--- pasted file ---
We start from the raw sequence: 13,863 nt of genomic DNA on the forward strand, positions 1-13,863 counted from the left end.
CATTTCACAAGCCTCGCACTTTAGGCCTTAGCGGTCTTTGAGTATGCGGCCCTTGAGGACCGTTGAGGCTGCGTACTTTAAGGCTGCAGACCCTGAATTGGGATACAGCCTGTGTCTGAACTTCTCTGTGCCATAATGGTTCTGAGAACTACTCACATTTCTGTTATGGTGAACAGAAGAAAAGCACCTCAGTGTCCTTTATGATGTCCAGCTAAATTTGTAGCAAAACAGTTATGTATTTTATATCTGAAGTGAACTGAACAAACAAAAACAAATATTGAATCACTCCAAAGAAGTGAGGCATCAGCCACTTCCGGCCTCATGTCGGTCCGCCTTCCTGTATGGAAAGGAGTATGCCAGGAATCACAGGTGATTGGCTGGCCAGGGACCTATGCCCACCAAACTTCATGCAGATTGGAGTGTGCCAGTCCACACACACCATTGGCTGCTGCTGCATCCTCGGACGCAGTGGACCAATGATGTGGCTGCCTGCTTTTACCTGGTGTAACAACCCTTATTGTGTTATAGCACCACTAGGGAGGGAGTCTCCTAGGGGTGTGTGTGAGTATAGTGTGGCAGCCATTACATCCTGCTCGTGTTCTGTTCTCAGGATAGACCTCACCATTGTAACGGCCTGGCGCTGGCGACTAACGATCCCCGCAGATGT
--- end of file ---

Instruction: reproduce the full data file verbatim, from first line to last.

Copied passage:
We start from the raw sequence: 13,863 nt of genomic DNA on the forward strand, positions 1-13,863 counted from the left end.
CATTTCACAAGCCTCGCACTTTAGGCCTTAGCGGTCTTTGAGTATGCGGCCCTTGAGGACCGTTGAGGCTGCGTACTTTAAGGCTGCAGACCCTGAATTGGGATACAGCCTGTGTCTGAACTTCTCTGTGCCATAATGGTTCTGAGAACTACTCACATTTCTGTTATGGTGAACAGAAGAAAAGCACCTCAGTGTCCTTTATGATGTCCAGCTAAATTTGTAGCAAAACAGTTATGTATTTTATATCTGAAGTGAACTGAACAAACAAAAACAAATATTGAATCACTCCAAAGAAGTGAGGCATCAGCCACTTCCGGCCTCATGTCGGTCCGCCTTCCTGTATGGAAAGGAGTATGCCAGGAATCACAGGTGATTGGCTGGCCAGGGACCTATGCCCACCAAACTTCATGCAGATTGGAGTGTGCCAGTCCACACACACCATTGGCTGCTGCTGCATCCTCGGACGCAGTGGACCAATGATGTGGCTGCCTGCTTTTACCTGGTGTAACAACCCTTATTGTGTTATAGCACCACTAGGGAGGGAGTCTCCTAGGGGTGTGTGTGAGTATAGTGTGGCAGCCATTACATCCTGCTCGTGTTCTGTTCTCAGGATAGACCTCACCATTGTAACGGCCTGGCGCTGGCGACTAACGATCCCCGCAGATGT